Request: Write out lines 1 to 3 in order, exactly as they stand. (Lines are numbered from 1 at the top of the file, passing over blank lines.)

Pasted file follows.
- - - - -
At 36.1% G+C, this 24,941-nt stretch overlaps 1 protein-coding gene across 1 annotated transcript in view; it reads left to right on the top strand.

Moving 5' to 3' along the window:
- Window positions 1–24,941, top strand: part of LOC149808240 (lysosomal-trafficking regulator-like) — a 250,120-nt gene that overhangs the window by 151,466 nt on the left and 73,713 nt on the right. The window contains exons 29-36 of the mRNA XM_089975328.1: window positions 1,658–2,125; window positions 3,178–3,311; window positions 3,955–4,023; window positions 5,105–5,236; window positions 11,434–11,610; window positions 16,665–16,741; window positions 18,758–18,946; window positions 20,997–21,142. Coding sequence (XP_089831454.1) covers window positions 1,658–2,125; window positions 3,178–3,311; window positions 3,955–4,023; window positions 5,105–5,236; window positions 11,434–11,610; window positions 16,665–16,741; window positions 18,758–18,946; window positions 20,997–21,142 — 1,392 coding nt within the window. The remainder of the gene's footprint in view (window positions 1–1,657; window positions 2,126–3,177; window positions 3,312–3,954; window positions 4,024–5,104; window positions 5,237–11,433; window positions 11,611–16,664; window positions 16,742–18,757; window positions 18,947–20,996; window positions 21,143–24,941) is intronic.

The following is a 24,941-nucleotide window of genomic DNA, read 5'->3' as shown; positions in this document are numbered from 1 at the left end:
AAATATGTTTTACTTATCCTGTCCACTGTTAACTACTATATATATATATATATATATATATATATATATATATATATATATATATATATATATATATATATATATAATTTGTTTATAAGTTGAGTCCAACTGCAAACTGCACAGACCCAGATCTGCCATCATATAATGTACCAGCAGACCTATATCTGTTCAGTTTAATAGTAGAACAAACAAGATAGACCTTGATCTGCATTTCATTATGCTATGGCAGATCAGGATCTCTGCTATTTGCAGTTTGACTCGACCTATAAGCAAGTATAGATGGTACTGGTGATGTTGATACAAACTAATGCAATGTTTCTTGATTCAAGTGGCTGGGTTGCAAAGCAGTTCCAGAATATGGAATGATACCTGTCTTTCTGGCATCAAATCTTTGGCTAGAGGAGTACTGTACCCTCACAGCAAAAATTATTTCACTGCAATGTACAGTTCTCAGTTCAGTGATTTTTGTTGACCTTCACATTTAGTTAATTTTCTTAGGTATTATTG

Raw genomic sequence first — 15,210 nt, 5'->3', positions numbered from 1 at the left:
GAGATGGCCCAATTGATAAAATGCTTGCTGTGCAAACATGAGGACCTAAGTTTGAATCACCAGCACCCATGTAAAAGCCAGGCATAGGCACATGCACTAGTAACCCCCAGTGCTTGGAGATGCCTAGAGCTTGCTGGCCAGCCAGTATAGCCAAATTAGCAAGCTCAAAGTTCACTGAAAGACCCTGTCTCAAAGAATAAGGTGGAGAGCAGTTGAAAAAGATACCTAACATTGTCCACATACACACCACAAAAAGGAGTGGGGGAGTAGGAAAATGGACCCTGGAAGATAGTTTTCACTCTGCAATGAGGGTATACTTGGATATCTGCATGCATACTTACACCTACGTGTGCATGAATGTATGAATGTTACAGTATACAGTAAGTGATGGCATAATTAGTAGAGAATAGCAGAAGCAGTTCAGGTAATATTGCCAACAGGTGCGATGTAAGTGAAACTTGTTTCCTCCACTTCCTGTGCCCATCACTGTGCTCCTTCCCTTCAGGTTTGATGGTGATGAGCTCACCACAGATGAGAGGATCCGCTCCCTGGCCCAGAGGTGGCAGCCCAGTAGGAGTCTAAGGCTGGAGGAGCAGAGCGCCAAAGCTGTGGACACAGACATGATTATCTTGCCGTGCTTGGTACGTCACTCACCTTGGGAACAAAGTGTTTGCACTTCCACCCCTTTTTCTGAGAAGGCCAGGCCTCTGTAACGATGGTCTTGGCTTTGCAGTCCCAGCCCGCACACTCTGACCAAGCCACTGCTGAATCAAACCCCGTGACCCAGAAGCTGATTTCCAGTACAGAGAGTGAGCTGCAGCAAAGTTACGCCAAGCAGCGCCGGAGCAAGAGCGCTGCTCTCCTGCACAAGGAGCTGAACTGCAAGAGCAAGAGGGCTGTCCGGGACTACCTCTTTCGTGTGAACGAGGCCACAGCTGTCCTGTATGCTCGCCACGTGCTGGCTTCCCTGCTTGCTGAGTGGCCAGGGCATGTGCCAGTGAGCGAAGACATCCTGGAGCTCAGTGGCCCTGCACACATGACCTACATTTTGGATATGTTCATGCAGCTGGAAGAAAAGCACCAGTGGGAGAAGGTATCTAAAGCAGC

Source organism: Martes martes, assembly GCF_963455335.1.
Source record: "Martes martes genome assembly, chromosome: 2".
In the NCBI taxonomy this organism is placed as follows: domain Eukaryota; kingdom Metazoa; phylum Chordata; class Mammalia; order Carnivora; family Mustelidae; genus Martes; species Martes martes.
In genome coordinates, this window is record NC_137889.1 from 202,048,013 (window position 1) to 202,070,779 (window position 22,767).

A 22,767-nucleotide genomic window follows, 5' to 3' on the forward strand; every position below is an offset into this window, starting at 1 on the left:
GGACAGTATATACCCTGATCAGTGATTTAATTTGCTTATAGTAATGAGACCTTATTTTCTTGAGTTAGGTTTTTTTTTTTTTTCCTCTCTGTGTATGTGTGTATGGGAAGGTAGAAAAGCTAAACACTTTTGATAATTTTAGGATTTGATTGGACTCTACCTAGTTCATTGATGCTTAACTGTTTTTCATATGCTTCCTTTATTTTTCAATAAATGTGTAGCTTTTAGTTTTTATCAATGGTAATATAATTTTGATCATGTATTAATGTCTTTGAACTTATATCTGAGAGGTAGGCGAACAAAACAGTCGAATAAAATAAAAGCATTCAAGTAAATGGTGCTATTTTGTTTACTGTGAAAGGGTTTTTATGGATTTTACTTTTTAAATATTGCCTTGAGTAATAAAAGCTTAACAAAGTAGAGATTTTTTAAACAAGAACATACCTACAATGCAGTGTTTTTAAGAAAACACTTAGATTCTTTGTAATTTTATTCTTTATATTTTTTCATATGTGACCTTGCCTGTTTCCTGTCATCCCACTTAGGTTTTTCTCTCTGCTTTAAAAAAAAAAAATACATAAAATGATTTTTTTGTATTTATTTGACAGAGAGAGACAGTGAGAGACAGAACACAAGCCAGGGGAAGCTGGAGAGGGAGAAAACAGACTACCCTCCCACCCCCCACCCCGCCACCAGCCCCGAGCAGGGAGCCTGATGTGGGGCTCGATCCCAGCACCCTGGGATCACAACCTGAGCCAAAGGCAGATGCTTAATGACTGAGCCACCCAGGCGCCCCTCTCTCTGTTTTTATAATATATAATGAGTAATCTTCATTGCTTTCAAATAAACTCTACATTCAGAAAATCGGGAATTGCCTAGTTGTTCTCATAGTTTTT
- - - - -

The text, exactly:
At 36.1% G+C, this 24,941-nt stretch overlaps 1 protein-coding gene across 1 annotated transcript in view; it reads left to right on the top strand.

Moving 5' to 3' along the window:
- Window positions 1–24,941, top strand: part of LOC149808240 (lysosomal-trafficking regulator-like) — a 250,120-nt gene that overhangs the window by 151,466 nt on the left and 73,713 nt on the right. The window contains exons 29-36 of the mRNA XM_089975328.1: window positions 1,658–2,125; window positions 3,178–3,311; window positions 3,955–4,023; window positions 5,105–5,236; window positions 11,434–11,610; window positions 16,665–16,741; window positions 18,758–18,946; window positions 20,997–21,142. Coding sequence (XP_089831454.1) covers window positions 1,658–2,125; window positions 3,178–3,311; window positions 3,955–4,023; window positions 5,105–5,236; window positions 11,434–11,610; window positions 16,665–16,741; window positions 18,758–18,946; window positions 20,997–21,142 — 1,392 coding nt within the window. The remainder of the gene's footprint in view (window positions 1–1,657; window positions 2,126–3,177; window positions 3,312–3,954; window positions 4,024–5,104; window positions 5,237–11,433; window positions 11,611–16,664; window positions 16,742–18,757; window positions 18,947–20,996; window positions 21,143–24,941) is intronic.